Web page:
Fun facts about Elvio Jimenez:
-Hailing from San Pedro de Macoris in the Dominican Republic, Elvio signed with the Yankees as a teenager in 1959.
-He climbed sure and steady through the New York organization, hitting .296 or better in each of his first seven pro seasons.
-The Yanks gave Elvio a brief look in 1964 - very brief. His first and only major league game was October 4, 1964. He singled twice against a great pair of pitchers, Luis Tiant and Tommy John. He finished his career with a .333 batting average in six at-bats.
-He continued playing in the minors for seven years after his lone big league game, and logged nine years in AAA in total. He was a .307 hitter in the minor leagues.
-Jimenez also played in the Dominican for Tigres de Licey from 1958-1976, and still coaches for the club.
-His nickname was "Mulito".
-His brother Manny Jimenez was an outfielder who hit .272 in parts of seven seasons with the Athletics, Pirates, and Cubs.
Fun facts about Jake Gibbs:
-Born in Grenada, MS, Jake signed with the Yankees in 1961 after playing collegiately at the University of Mississippi.
-He was also an All-American as Ole Miss' quarterback, and was later inducted into the College Football Hall of Fame. He chose a career in baseball despite being drafted by the AFL's Houston Oilers and the NFL's Cleveland Browns. I'm sure a $105,000 bonus didn't hurt.
-Jake was sent straight to AAA Richmond, and spent the better part of four seasons there.
-He had cups of coffee with New York in 1962, 1963, and 1964 before arriving for good in mid-1965.
-After backing up Elston Howard for a few years, Gibbs took over as the primary catcher for the Yanks in 1967. Even by the offense-deficient standards of the late-1960s, he was subpar with the bat, hitting .222 and slugging .282 during his three years in the starting lineup.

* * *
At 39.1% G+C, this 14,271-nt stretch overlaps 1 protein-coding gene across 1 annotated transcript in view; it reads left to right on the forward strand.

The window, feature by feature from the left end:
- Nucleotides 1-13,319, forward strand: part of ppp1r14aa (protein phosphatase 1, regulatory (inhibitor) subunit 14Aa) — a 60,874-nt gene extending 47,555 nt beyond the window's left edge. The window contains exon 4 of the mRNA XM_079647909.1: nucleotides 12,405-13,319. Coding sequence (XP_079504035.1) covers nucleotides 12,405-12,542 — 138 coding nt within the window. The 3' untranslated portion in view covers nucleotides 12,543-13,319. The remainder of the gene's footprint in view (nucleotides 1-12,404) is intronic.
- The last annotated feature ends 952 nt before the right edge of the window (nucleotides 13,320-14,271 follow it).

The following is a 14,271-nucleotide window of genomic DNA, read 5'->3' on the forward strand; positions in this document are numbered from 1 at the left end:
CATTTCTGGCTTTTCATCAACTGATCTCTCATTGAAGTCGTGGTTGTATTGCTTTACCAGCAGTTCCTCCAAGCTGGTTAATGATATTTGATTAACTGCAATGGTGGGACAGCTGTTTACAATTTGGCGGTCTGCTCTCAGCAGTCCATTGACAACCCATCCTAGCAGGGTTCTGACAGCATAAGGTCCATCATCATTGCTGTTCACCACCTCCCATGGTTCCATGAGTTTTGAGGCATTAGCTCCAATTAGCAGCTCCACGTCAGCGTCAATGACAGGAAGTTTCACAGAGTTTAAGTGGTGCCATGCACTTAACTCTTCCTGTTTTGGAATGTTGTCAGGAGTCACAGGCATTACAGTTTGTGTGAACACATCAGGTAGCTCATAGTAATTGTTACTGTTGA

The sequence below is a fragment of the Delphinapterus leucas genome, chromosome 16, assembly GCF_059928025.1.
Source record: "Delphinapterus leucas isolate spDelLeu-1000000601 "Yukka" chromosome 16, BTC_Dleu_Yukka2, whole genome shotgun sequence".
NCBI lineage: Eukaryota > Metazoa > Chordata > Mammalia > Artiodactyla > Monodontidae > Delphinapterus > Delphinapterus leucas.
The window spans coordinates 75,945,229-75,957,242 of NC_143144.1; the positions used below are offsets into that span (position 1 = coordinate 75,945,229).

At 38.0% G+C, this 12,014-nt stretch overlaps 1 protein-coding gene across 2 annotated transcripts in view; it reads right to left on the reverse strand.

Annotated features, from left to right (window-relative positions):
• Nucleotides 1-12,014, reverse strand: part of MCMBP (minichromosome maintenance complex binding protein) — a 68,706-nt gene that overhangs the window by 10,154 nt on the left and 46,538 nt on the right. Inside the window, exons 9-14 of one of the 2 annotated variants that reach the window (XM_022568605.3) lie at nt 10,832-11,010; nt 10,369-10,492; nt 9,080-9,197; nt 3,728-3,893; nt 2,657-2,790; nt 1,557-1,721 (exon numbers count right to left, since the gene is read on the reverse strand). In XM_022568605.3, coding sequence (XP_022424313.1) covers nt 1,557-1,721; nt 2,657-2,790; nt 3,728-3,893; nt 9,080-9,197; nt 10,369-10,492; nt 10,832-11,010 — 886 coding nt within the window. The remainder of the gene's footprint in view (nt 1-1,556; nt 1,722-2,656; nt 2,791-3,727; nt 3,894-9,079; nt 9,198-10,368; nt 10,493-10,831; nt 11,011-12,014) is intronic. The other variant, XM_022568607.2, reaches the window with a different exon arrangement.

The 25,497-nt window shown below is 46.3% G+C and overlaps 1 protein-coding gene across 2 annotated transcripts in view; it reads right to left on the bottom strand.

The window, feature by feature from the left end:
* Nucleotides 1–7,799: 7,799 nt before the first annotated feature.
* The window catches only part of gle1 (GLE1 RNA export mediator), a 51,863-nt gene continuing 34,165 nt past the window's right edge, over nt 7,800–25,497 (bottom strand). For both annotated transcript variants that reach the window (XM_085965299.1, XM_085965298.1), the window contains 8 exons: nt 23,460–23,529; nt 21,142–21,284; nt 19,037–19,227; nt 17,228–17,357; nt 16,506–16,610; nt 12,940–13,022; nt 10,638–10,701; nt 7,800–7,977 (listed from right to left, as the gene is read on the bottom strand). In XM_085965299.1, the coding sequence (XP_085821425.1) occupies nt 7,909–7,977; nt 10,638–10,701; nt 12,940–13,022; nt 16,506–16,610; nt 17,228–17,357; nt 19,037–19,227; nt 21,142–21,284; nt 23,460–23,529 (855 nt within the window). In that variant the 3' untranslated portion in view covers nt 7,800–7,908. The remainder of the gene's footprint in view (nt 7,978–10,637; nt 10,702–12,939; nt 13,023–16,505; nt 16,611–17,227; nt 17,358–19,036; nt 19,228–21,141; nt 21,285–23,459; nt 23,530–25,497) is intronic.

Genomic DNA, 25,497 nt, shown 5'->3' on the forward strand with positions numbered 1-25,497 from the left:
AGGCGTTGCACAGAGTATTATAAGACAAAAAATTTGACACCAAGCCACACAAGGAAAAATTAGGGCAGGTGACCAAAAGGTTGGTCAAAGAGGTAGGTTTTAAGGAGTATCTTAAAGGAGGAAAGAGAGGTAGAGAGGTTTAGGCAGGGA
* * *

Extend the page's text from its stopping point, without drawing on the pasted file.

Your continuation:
-The emergence of Thurman Munson in 1970 pushed Jake back into a reserve role, but he responded by hitting a career-high .301 with eight home runs in 153 at-bats.
-On August 14, 1970, his home run in the bottom of the tenth won the game for the Yankees, 3-2 over the Royals.
-A .218 average in 1971 brought his career to a close at age 32. In parts of ten seasons he hit .233 with 25 homers and 146 RBI.
-He returned to Ole Miss as head coach in 1972 and his team won the SEC Championship and set a conference record for consecutive wins. He stayed for 19 seasons and a handful of his players went on to the major leagues, most notably lefty pitcher Jeff Fassero.
-Gibbs came back to the Yankee organization as the manager of the rookie-level Tampa minor league club in 1994 and 1995. He again made his mark right away, guiding the young Yankees to an 80-52 record and a Florida State League championship in his first season.